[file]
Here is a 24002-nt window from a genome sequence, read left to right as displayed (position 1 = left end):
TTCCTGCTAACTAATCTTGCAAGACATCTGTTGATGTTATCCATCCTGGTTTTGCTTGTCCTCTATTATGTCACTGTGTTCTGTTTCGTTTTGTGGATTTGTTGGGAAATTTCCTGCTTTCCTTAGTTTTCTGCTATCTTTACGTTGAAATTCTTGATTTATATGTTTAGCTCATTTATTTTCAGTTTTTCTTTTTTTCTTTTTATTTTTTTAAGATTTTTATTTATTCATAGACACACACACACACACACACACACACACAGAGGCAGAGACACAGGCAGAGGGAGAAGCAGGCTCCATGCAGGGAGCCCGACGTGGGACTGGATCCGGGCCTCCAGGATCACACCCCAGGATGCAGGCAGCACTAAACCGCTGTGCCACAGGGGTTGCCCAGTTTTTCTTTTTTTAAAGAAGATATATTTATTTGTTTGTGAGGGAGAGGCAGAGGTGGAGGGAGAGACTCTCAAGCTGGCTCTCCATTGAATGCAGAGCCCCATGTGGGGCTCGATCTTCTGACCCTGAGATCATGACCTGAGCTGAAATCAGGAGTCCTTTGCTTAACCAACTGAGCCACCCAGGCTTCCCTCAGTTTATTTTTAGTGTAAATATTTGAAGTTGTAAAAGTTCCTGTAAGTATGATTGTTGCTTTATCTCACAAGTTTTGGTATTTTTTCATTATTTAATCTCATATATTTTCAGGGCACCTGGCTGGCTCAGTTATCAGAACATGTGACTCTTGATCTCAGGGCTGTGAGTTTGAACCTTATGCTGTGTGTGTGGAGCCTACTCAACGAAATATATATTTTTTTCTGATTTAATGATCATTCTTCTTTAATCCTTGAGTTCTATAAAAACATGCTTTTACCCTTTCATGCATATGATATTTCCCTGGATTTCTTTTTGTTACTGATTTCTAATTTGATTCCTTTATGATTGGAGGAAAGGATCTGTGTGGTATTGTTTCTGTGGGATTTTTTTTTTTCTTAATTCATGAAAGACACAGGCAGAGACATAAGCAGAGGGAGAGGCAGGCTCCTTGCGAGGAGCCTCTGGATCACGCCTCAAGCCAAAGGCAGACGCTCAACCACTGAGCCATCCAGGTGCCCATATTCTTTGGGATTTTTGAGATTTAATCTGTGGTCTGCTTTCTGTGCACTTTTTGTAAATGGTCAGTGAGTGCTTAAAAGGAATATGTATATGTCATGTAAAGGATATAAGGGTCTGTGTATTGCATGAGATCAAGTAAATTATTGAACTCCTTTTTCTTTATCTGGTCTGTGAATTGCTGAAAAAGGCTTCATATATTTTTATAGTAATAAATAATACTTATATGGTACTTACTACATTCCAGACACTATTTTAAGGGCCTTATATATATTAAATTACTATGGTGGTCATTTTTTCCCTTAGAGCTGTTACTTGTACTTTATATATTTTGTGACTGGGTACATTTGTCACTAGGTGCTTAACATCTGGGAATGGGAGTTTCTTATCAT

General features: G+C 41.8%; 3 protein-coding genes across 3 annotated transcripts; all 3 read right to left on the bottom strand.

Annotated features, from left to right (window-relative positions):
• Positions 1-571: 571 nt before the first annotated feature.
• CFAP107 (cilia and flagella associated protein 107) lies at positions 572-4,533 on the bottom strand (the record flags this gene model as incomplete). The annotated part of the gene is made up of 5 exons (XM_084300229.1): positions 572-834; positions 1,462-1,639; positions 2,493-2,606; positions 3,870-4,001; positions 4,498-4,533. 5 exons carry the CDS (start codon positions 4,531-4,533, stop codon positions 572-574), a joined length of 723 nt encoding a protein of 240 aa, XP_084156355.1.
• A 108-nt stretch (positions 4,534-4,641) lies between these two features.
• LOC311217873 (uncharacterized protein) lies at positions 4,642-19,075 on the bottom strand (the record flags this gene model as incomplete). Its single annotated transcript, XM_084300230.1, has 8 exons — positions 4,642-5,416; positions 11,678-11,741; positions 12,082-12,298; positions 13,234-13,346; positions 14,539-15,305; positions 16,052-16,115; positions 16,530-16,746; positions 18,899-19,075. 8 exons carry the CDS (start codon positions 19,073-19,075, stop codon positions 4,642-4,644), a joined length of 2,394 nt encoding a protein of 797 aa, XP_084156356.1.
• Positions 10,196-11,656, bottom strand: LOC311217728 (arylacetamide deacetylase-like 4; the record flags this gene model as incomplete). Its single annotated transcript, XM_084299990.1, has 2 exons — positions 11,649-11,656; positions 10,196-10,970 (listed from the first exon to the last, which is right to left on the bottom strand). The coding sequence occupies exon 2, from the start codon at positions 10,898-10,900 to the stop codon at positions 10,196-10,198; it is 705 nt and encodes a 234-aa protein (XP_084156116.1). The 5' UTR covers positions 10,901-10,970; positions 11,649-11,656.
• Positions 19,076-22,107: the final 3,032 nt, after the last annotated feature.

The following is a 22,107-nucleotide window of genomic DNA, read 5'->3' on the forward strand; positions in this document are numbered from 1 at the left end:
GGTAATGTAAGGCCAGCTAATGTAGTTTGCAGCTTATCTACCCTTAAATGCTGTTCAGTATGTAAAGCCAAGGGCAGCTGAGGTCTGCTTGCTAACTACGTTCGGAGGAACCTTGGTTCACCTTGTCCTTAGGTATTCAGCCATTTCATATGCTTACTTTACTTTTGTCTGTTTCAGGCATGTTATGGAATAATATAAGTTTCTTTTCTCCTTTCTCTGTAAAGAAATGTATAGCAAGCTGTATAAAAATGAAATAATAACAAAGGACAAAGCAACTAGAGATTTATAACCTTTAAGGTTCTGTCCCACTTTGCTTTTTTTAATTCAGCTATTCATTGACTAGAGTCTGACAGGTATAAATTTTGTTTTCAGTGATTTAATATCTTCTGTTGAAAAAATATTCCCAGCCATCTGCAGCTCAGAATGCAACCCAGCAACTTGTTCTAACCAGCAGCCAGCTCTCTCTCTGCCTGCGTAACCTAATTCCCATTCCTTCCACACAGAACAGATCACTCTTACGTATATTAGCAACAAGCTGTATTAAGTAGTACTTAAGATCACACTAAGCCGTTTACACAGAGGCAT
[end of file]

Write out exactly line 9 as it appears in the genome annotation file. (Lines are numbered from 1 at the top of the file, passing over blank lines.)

• Positions 10,196-11,656, bottom strand: LOC311217728 (arylacetamide deacetylase-like 4; the record flags this gene model as incomplete). Its single annotated transcript, XM_084299990.1, has 2 exons — positions 11,649-11,656; positions 10,196-10,970 (listed from the first exon to the last, which is right to left on the bottom strand). The coding sequence occupies exon 2, from the start codon at positions 10,898-10,900 to the stop codon at positions 10,196-10,198; it is 705 nt and encodes a 234-aa protein (XP_084156116.1). The 5' UTR covers positions 10,901-10,970; positions 11,649-11,656.